Tuesday, August 6, 2013

Tales of Outer Suburbia by Shaun Tan (Templar Books)

You know by now that we love Shaun Tan's work, so if you're not prepared to sit through yet another gushing review, you'd better bail now.

Surrealism. How do you introduce the concept of surrealism to a child? The simple answer is - you don't have to. Children are already well equipped to deal with the fantastical. From an early age they have books read to them that feauture anthropomorphised animals, or bizarre fantasy worlds where the laws of physics don't apply.

For Charlotte this is the appeal of Shaun Tan books. Not because they introduce bizarre concepts that take a leap of faith to bend your brain around, but because they describe and visualise the world - or any world for that matter - in a way that children have already accepted.

Somewhere along the line though, in the transition between childhood and adulthood we lose that ability and seldom few of us claw it back.

One of our favourite images in the book. Haunting, beautiful, ghostly.

In "Tales of Outer Suburbia" Shaun Tan explores surrealistic worlds and concepts that have a jarring air of familiarity about them, but are deliciously painted in such original ways that the stories - such as they are - become magical.

For instance, take "Eric" which we've reviewed separately before as a well deserved "book of the week", but features in this anthology. On paper it sounds like the dullest story in the world. An exchange student comes to stay, is taken around by his host family, finds things a bit different and weird, and then abruptly leaves.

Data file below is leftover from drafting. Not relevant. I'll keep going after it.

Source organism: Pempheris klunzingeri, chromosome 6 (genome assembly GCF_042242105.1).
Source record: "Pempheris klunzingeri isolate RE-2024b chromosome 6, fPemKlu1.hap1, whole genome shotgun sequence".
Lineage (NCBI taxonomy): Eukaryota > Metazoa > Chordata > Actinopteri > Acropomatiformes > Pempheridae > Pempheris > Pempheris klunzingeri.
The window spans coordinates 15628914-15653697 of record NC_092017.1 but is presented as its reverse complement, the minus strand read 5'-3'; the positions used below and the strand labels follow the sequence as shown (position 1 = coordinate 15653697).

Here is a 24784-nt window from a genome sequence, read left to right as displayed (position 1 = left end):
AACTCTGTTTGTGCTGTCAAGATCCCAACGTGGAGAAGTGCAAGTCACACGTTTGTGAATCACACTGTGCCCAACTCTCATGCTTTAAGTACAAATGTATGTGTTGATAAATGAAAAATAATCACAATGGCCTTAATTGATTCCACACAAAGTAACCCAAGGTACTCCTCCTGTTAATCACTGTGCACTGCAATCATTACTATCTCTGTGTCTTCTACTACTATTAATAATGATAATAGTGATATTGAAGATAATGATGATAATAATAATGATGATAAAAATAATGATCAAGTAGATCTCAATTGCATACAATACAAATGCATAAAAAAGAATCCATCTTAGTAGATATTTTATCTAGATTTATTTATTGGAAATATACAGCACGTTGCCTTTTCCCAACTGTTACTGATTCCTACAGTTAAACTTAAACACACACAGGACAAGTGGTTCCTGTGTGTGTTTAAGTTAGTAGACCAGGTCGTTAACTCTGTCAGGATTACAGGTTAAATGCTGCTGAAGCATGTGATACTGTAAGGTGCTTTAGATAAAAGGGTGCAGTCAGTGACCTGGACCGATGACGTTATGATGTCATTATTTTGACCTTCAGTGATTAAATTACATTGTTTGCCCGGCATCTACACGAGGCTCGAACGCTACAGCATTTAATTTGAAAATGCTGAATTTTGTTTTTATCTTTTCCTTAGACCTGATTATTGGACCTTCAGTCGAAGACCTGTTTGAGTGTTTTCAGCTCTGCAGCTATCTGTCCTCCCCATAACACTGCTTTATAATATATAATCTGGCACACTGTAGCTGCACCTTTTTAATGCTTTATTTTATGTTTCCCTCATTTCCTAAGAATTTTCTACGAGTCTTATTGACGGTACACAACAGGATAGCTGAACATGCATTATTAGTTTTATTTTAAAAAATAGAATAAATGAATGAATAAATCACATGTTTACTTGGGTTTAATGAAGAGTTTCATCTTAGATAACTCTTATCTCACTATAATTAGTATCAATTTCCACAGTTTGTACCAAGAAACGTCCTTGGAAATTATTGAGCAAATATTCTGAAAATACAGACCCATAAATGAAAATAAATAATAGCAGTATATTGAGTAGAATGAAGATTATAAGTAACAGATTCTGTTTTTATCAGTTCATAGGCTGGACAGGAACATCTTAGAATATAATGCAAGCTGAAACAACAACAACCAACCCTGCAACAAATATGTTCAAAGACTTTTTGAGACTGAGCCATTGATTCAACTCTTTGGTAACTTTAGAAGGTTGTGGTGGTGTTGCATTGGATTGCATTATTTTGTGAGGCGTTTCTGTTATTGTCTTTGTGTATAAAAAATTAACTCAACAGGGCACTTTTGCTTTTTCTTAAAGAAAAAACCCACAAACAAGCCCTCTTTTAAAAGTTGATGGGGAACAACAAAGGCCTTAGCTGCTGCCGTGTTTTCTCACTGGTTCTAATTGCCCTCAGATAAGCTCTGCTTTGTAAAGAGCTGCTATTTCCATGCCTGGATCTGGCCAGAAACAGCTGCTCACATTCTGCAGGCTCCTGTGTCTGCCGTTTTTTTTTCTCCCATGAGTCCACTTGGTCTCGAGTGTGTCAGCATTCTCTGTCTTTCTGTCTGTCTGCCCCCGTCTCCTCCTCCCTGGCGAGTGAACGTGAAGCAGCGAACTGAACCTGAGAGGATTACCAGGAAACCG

Now rewind to the start and put on your Shaun Tan spectacles. The exchange student becomes a magical little sprite-like creature, his fascination is not with the host family's culture but the mundane everyday objects we often completely ignore in our everyday lives. His babbled alien language and questions don't ask "where is the nearest bus station?" but he wants to know why the middle of a plughole is shaped like a flower, or what on earth a sink plunger is for.

The story ends so beautifully that it sticks in the memory, and is a stark contrast to Shaun Tan's usual fairly muted palettes and understated paintings, which echo throughout Tales of Outer Suburbia.

In fact perhaps that's it, perhaps Shaun Tan's greatest gift isn't his absolutely faultless ability to delve into the darkest corners of our imagination and dig out characters, scenes and stories that feel jarringly weird but eerily familiar. It's his gift as the grand hypnotist, an artist who can alter your mind while enjoying his works to such an extent that you can't help but yearn for more.

Beautiful, surreal, essential to your collection.

Charlotte's best bit: The Water Buffalo story.

Daddy's favourite bit: The creepy but wonderful "Man in a Diving Costume" story.

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